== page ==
How Much Sleep Do Teenagers Really Need?

September 26, 2023

In the complex world of parenting teens, the question often asked is, “Why is my teenager always so tired?” Teenage sleep is indeed a tricky puzzle, but with a little time and patience, we’ll help you fit the pieces together.

If you’re the parent of a teenager, you are probably no stranger to the seemingly endless cycle of groggy, sleep-deprived mornings. As you detect the sounds of TikTok from their room at midnight (again!), you might wonder how much sleep they are getting and whether it’s enough. 

The facts about teen sleep

For good health, current guidelines1 say that children ages 5 - 13 years old need 9-11 hours of sleep per night. Teens ages 14-17 need 8-10 hours of sleep a night. 

These numbers are based on extensive research that highlights the critical role that sleep plays in physical, intellectual, and emotional development during adolescence. 

Unfortunately, the Public Health Agency of Canada says that one in four children is not getting enough sleep. A 2019 CBC feature on teens and sleep reported, “Studies suggest more than half of Canadian teens get much less, about 6.5 to 7.5 hours per night.” 

Add this to the fact that teens tend to have irregular sleep patterns during the week - typically, they may stay up later and sleep in on the weekends, which can impact the quality of their sleep - and teens run the risk of longer-term health consequences as a result of chronic sleep deprivation.

Why aren’t teens getting enough sleep? 

As teenagers grow and develop, there are biological cues telling them when to sleep2. Before puberty, your child’s body may send signals that it’s time to sleep around 8 or 9pm. When puberty begins, there is a shift in circadian rhythms, and teenagers' bodies are telling them to go to sleep later - around 10 or 11pm. 

As this shift happens, they may be more inclined to stay awake later and sleep in. This can clash with early school start times, causing a chronic sleep deficit. During school, when teens still need to wake up early, it’s important that they go to bed on time to get the sleep they need.  

According to UCLA Health, “If teens resist or ignore this change, they will make this time of transition very hard on their bodies. They will only hurt themselves by staying up too late at night doing homework or talking with friends…At the end of the school week, many teens are worn out from all the sleep they missed. They think that sleeping in much later on the weekend will help them catch up. This only throws their body clocks off even more. It will be even harder for them to fall asleep and wake up on time when the new school week begins.”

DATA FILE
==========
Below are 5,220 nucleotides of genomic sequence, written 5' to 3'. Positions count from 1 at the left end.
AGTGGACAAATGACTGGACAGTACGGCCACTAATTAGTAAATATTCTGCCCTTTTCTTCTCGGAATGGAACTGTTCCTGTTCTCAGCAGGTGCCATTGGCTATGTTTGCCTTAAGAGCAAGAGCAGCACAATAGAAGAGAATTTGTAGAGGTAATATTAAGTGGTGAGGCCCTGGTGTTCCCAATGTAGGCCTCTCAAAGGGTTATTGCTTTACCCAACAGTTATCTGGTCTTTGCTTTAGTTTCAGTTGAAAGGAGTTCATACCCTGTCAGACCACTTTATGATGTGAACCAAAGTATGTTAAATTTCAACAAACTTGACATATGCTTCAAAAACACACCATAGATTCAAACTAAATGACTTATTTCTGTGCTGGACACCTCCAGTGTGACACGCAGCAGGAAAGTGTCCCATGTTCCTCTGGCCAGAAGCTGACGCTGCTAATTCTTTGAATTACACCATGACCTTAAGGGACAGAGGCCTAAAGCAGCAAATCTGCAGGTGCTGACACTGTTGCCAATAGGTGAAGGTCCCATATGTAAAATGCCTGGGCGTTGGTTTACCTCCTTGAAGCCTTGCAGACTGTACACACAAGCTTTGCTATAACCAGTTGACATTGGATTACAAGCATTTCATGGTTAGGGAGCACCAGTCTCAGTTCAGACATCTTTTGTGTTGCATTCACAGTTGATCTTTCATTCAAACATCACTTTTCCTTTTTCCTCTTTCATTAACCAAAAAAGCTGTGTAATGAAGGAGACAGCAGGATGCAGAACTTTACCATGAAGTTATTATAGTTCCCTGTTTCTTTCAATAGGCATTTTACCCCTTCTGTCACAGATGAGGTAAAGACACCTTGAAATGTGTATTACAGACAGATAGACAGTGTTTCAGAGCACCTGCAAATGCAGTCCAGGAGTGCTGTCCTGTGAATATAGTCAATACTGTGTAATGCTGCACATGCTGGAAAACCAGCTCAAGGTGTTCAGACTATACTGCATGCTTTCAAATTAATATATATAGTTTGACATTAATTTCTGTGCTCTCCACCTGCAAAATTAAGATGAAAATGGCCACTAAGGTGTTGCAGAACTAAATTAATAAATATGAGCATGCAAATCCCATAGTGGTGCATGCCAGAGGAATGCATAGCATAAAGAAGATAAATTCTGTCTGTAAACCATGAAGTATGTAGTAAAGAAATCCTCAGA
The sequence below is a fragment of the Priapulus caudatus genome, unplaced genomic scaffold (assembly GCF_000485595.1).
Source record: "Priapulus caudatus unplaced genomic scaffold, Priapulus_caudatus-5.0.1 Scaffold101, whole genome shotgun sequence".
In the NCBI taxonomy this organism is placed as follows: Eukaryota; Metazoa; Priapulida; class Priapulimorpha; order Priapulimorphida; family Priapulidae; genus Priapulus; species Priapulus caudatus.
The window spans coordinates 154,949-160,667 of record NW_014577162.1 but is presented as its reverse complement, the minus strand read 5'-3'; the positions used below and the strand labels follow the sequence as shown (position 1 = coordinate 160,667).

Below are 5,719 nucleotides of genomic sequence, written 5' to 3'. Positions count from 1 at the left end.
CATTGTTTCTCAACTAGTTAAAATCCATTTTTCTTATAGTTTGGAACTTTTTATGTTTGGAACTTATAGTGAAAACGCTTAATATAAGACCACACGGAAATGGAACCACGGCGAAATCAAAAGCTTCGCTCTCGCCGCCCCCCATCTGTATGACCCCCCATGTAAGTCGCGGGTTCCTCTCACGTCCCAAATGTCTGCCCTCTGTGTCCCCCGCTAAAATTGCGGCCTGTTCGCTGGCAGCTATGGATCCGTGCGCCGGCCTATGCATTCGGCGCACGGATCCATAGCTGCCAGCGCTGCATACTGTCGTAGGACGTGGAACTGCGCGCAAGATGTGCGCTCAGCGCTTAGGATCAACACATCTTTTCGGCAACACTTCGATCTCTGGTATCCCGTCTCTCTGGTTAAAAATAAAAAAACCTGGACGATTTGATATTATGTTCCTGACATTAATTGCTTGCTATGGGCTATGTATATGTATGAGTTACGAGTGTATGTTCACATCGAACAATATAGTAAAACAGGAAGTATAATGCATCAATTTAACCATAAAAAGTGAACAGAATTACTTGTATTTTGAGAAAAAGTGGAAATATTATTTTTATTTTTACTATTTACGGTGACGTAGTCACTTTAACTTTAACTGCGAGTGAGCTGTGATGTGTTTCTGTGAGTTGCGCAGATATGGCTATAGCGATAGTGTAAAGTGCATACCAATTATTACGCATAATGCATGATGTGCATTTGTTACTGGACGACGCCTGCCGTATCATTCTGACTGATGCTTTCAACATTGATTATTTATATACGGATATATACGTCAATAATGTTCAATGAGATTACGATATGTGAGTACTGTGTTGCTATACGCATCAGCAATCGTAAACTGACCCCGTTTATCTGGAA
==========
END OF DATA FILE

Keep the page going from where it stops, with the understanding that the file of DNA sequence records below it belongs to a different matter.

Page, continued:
How to tell if your teen is sleep-deprived

There are clear signs, and you’re probably familiar with some of them, that your teen is not getting enough sleep. These include3

  • Trouble waking up in the morning
  • Acting cranky or irritable
  • Falling asleep easily during the day (unplanned naps)
  • Suddenly struggling with grades or school work 
  • Sleeping for very long periods on the weekends and holidays

Practical tips to help your teen get the sleep they need

What can you, as a parent, do to help your teenager get enough sleep? 

  1. Set a consistent bedtime. We know it’s easier said than done, but encouraging a regular bedtime routine and sticking to it, even on weekends, is key.
  2. Avoid too much action before bed. Instead of computer games, movies, or even intense studying, the focus should be on winding down before sleep.
  3. Encourage healthy sleep habits. Talk to them about avoiding caffeine at night. Keep their room dark and comfortably cool for sleep. Some teens might like to wear an eye mask. White noise, lavender essential oils, and chamomile tea can also help4
  4. Monitor the demands on their time. Keep an eye on your teen’s schedule  to make sure they have enough time for their extracurricular activities, social time, and academics and still have a chance to unwind and relax before bedtime. 
  5. Watch the weekend sleep schedule. If teens are sleeping later on weekends, they should limit it to no more than two hours later than their usual wake-up time. Sleeping in longer than this can disrupt their body clock and make Monday morning much more difficult.

A note on melatonin

Before you reach for the melatonin, consider a recent study by Harvard-affiliated sleep researchers published in Sleep Health, which sought to explore the prevalence of common sleep myths and present counterevidence to clarify what is best for health.

Two-thirds of the parents served believed that “Melatonin supplements are safe for adolescents because they are natural.” According to this article summarizing the findings, “While melatonin has become a common supplement for adults and adolescents, longer-term studies on its use are lacking, particularly when it comes to melatonin’s effects on puberty and development.” 

The study's authors raised concerns about teens taking melatonin without a medical assessment and without using behavioural interventions to help with sleep.

Sleep plays a major role in a teenager’s growth and development. A well-rested teenager is a healthier and happier growing person. Recognizing the signs of chronic sleepiness and fatigue and creating solid bedtime routines will help your teen get the sleep they so desperately need. 

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